FROM TIME to time both clinicians and pathologists encounter cases of diffuse pulmonary fibrosis of undetermined origin. Generally, these cases are characterized by a protracted clinical course without distinctive features. The postmortem examination usually reveals a nonspecific chronic inflammatory process with extensive organization of the alveolar structures. In decided contrast to these, Hamman and Rich1 described a group of 4 cases of pulmonary fibrosis in which both the symptoms and the anatomic findings were distinctive. The disease was usually of comparatively short duration, and the outstanding symptoms were those of weakness, increasing dyspnea, cyanosis and finally death in respiratory failure or failure of the right side of the heart. Even more striking than the clinical picture were the unusual anatomic findings. The lungs showed a diffuse, progressive proliferation of the alveolar connective tissue of a type not previously encountered either by them or by other observers.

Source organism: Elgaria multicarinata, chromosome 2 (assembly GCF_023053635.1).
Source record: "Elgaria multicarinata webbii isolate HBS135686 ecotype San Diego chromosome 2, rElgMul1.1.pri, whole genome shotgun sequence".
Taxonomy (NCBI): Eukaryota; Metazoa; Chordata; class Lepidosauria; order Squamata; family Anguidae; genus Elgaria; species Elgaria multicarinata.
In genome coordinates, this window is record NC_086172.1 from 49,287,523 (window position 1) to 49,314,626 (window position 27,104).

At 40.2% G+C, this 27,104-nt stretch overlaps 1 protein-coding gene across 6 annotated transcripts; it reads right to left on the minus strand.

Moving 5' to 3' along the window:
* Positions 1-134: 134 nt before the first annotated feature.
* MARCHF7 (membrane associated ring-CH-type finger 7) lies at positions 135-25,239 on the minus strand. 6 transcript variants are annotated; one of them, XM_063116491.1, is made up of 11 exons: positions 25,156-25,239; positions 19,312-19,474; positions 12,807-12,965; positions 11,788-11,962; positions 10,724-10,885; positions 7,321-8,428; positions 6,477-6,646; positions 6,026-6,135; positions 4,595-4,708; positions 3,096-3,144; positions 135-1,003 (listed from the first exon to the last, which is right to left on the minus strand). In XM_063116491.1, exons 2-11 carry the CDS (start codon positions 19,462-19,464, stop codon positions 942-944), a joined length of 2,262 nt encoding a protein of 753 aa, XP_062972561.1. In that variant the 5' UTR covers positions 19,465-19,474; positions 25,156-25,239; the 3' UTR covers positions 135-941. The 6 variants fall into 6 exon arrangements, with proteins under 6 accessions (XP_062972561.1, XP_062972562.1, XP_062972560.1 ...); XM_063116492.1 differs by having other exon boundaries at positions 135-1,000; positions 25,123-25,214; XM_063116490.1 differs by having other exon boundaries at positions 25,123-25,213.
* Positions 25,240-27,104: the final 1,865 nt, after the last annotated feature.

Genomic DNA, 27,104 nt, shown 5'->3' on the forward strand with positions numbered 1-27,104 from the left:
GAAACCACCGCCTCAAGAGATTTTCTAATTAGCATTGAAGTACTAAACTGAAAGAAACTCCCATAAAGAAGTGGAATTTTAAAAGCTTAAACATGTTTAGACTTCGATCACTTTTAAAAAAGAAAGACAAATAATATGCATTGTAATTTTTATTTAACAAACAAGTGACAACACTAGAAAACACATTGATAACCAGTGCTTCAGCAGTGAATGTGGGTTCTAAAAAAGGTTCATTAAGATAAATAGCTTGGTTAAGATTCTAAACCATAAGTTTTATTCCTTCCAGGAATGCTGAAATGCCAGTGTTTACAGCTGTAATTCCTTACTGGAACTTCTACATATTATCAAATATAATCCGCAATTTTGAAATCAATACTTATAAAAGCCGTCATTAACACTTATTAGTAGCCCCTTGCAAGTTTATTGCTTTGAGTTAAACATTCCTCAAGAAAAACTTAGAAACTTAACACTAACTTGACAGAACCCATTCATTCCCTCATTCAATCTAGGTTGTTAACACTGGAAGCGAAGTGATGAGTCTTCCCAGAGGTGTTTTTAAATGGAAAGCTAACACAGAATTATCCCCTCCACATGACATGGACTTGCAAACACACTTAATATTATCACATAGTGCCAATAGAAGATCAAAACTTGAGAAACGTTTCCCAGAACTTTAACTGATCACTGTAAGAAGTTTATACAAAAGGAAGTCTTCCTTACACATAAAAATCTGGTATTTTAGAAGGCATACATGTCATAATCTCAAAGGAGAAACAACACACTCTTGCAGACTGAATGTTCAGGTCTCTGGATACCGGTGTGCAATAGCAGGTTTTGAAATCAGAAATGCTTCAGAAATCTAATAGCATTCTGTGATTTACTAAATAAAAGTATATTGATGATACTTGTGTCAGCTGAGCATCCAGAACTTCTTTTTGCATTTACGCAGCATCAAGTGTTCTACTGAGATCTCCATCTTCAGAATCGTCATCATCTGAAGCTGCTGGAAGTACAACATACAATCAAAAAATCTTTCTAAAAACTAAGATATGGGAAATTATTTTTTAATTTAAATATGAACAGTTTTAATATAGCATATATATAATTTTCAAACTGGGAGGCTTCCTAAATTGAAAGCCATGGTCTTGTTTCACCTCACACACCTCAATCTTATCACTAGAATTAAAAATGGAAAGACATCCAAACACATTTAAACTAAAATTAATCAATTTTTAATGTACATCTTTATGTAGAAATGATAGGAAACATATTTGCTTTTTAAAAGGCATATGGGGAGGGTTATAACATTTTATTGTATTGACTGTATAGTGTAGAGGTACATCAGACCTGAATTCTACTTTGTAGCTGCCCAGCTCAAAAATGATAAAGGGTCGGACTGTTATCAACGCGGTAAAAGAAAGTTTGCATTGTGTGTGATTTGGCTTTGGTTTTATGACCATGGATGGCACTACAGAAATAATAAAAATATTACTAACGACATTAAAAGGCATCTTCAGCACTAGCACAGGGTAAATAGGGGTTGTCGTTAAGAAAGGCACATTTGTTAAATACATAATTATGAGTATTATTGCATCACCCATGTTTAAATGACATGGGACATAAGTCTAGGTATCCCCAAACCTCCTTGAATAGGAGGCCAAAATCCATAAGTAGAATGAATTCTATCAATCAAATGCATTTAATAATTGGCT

The comparative rarity
POTTER BP, GERBER IE. ACUTE DIFFUSE INTERSTITIAL FIBROSIS OF THE LUNGS: Report of a Case. Arch Intern Med (Chic). 1948;82(2):113–124. doi:10.1001/archinte.1948.00220260003001
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